TOKYO: A Ugandan weightlifter has gone missing during an Olympic training camp in Japan after learning he would not be able to compete, Japanese and Ugandan officials said Friday.
Authorities were searching for Julius Ssekitoleko, 20, who failed to show up for a coronavirus test and was not in his hotel room, host city Izumisano said in a statement.
Ugandan sports officials said the athlete had recently found out he would not be able to compete at the Games because of a quota system.
“One member of the Ugandan delegation, which the city received as a host town, has gone missing and cannot be reached,” the city near Osaka said in a statement.
“The city is making all efforts to search for the individual. We have reported the matter to police.”
The statement said Ssekitoleko was last seen shortly after midnight inside the hotel by a fellow athlete.
READ: COVID-19 outbreaks at Olympic hotels sow frustration, stoke infection fears
He failed to conduct a required PCR test by shortly after noon and the alarm was raised when he was not found in his hotel room.
Salim Musoke Ssenkungu, president of the Ugandan Weightlifting Federation, told AFP that Ssekitoleko had been training “very hard” for his first Olympic weightlifting competition but was told this week that he would not be allowed to compete and had to return home.
“If someone is there in Japan and is assuming he is going to compete but then gets bad news, of course he is going to be upset,” Ssenkungu said.
The young athlete had recently won a bronze in the Africa Weightlifting Championships and was considered experienced despite his youth, he added.
“He’s not from a rich family so it took a lot of interest and energy from him to be successful,” Ssenkungu said.
Donald Rukare, president of the Uganda Olympic Committee, said officials had only just been informed about the disappearance.
“We are also trying to find out (what happened). We are in contact with the team in Osaka,” he told AFP.
Uganda’s delegation arrived in Japan last month, headed for a pre-Games training camp in Izumisano, in Osaka region.
READ: Bach says COVID-19 rules ‘working’ ahead of Tokyo Games
But a coach tested positive on arrival, and other delegation members were subsequently asked to self-isolate, with a second member later testing positive.
Virus cases are rising in Tokyo, which is under a state of emergency, and there is heavy scrutiny in Japan of infection risks linked to the Games.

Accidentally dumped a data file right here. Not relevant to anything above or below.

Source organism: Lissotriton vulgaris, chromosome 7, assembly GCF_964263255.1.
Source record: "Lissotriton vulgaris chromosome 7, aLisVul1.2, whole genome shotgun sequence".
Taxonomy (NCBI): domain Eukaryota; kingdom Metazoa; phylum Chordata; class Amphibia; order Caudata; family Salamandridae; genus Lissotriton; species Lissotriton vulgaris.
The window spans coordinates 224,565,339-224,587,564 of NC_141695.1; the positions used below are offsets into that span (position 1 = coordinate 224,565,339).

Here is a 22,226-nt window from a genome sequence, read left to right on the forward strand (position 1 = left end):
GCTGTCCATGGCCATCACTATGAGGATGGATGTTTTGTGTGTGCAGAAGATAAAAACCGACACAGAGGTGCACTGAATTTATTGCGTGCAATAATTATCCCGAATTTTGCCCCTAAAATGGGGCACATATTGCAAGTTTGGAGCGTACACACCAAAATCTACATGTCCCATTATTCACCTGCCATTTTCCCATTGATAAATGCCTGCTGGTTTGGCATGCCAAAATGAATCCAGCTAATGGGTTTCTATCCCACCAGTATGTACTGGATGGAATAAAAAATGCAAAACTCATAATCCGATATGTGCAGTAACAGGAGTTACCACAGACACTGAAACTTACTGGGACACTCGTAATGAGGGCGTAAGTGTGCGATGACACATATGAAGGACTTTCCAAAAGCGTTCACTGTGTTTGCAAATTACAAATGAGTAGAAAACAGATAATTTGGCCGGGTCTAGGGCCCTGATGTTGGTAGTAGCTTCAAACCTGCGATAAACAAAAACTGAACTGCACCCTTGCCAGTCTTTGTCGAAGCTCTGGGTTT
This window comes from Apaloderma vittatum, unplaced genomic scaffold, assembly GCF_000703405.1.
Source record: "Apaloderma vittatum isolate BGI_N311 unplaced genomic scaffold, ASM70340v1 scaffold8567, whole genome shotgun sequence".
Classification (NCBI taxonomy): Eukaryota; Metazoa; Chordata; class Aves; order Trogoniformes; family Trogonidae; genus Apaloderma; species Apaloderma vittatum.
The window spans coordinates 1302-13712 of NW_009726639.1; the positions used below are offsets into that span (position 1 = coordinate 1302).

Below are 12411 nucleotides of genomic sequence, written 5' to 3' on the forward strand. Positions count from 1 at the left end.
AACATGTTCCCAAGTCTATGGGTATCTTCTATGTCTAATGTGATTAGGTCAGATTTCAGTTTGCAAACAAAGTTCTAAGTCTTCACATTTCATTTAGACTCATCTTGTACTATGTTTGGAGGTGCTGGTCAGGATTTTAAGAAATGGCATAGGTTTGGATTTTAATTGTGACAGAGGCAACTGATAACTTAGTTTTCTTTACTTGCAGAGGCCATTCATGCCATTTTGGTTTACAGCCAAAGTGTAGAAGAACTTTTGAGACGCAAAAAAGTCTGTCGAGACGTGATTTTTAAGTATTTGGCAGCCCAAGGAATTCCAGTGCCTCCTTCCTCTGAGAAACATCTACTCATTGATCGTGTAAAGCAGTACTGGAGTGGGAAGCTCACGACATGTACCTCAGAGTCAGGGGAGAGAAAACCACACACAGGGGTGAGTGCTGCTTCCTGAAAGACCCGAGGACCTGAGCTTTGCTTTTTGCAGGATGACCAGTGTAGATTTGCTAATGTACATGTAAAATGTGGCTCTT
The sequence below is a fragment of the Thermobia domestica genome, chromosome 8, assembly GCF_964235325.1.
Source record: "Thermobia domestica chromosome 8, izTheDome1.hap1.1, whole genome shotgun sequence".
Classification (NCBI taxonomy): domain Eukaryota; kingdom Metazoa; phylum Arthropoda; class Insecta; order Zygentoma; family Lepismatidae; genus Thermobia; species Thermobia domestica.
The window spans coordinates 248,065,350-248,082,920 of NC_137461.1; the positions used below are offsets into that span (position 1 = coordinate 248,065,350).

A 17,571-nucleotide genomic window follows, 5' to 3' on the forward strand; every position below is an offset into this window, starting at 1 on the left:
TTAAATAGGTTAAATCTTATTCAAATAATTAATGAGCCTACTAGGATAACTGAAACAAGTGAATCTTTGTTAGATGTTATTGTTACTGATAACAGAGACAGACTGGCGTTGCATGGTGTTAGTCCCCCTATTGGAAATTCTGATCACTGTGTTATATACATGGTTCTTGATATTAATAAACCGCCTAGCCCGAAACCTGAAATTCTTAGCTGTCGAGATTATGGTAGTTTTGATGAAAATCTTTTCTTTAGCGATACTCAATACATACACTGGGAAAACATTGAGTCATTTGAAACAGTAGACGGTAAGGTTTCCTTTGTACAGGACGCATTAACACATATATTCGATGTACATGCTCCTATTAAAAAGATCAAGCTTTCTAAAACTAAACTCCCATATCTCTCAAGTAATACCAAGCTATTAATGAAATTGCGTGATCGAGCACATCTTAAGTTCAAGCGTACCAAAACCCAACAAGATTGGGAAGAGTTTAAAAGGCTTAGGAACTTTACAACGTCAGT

“FEELS LIKE WE’RE IN PRISON”
Dozens of teams are already in Japan – some at training camps dotted around the country, and others in the Olympic Village, where national flags have been hung on the buildings housing delegations.
However, Australian basketball star Liz Cambage announced her withdrawal over the mental health risks of staying in “terrifying” bubble conditions.
“No family. No friends. No fans. No support system outside of my team. It’s honestly terrifying for me,” the four-time WNBA All-Star said in a statement.
British weightlifter Sarah Davies said living in the bubble felt like “prison”.
“We have what we call the prison yard,” she said in a video posted on her Instagram account as she walked on a stretch of pavement.
“So we can literally walk up and down this stretch between the hours of 7 am and 10 am, and that is the only time we’re allowed outside,” she said.
“Genuinely, feels like we’re in prison. But, hey, it is what it is … Welcome to Olympic Games, COVID edition.”
Olympic officials are also in Japan, including Bach who visited Hiroshima on Friday to mark the start of an “Olympic truce” that urges a worldwide halt to hostilities during the Games.
READ: Global interest in Tokyo Games muted: Poll
READ: Host city Tokyo enters fresh COVID-19 emergency as Games near
The visit sparked some controversy, with more than 70,000 people signing a petition opposing his trip and accusing Bach of using Hiroshima and Nagasaki “to promote the Olympics … even though it is being forced through despite opposition”.
Polls have shown most Japanese want to see the Games postponed or cancelled, though some recent polls showed opposition softening.
The German former fencer laid a wreath at a memorial to victims of the atomic bombing in Hiroshima, and appeared shaken after visiting a museum documenting the attack and its aftermath.
Describing himself as “humbled” by the trip, Bach said the Games would “be a beacon of hope for a better and more peaceful future”.
Bach has been meeting local officials in recent days and Japanese media said Friday he had asked the prime minister to consider allowing spectators into Olympic venues if the virus situation improves.
Up to 5,000 spectators are currently allowed at non-Olympic sporting events in Tokyo, despite the emergency.
But officials argue the Games is different because it involves multiple events happening simultaneously, posing a greater risk of crowds gathering and infection spreading.